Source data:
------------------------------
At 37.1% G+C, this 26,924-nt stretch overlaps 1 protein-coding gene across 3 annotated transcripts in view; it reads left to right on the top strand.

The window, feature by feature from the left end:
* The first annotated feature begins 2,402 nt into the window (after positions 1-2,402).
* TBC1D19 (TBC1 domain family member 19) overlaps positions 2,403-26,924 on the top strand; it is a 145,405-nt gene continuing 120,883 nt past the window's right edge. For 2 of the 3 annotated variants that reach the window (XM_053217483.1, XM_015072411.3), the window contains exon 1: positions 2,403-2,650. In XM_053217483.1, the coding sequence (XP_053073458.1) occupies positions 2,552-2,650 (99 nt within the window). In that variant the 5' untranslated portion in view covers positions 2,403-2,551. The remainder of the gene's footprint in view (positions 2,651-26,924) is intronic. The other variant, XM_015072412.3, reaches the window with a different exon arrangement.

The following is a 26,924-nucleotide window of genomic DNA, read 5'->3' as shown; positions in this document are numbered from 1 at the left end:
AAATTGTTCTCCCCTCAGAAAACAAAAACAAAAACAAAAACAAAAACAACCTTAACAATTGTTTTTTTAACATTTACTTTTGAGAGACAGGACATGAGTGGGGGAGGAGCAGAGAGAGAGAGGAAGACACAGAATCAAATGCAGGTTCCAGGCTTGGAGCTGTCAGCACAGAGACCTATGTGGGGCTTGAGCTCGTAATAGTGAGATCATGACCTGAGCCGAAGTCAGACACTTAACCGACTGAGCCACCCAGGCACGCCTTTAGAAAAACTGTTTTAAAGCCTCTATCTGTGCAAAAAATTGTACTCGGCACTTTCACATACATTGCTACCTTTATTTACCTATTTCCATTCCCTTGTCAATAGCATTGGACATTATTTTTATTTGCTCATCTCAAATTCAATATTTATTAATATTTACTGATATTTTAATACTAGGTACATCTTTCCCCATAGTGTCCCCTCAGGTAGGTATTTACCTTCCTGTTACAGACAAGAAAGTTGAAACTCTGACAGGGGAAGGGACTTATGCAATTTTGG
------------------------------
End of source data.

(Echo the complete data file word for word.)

At 37.1% G+C, this 26,924-nt stretch overlaps 1 protein-coding gene across 3 annotated transcripts in view; it reads left to right on the top strand.

The window, feature by feature from the left end:
* The first annotated feature begins 2,402 nt into the window (after positions 1-2,402).
* TBC1D19 (TBC1 domain family member 19) overlaps positions 2,403-26,924 on the top strand; it is a 145,405-nt gene continuing 120,883 nt past the window's right edge. For 2 of the 3 annotated variants that reach the window (XM_053217483.1, XM_015072411.3), the window contains exon 1: positions 2,403-2,650. In XM_053217483.1, the coding sequence (XP_053073458.1) occupies positions 2,552-2,650 (99 nt within the window). In that variant the 5' untranslated portion in view covers positions 2,403-2,551. The remainder of the gene's footprint in view (positions 2,651-26,924) is intronic. The other variant, XM_015072412.3, reaches the window with a different exon arrangement.

The following is a 26,924-nucleotide window of genomic DNA, read 5'->3' as shown; positions in this document are numbered from 1 at the left end:
AAATTGTTCTCCCCTCAGAAAACAAAAACAAAAACAAAAACAAAAACAACCTTAACAATTGTTTTTTTAACATTTACTTTTGAGAGACAGGACATGAGTGGGGGAGGAGCAGAGAGAGAGAGGAAGACACAGAATCAAATGCAGGTTCCAGGCTTGGAGCTGTCAGCACAGAGACCTATGTGGGGCTTGAGCTCGTAATAGTGAGATCATGACCTGAGCCGAAGTCAGACACTTAACCGACTGAGCCACCCAGGCACGCCTTTAGAAAAACTGTTTTAAAGCCTCTATCTGTGCAAAAAATTGTACTCGGCACTTTCACATACATTGCTACCTTTATTTACCTATTTCCATTCCCTTGTCAATAGCATTGGACATTATTTTTATTTGCTCATCTCAAATTCAATATTTATTAATATTTACTGATATTTTAATACTAGGTACATCTTTCCCCATAGTGTCCCCTCAGGTAGGTATTTACCTTCCTGTTACAGACAAGAAAGTTGAAACTCTGACAGGGGAAGGGACTTATGCAATTTTGG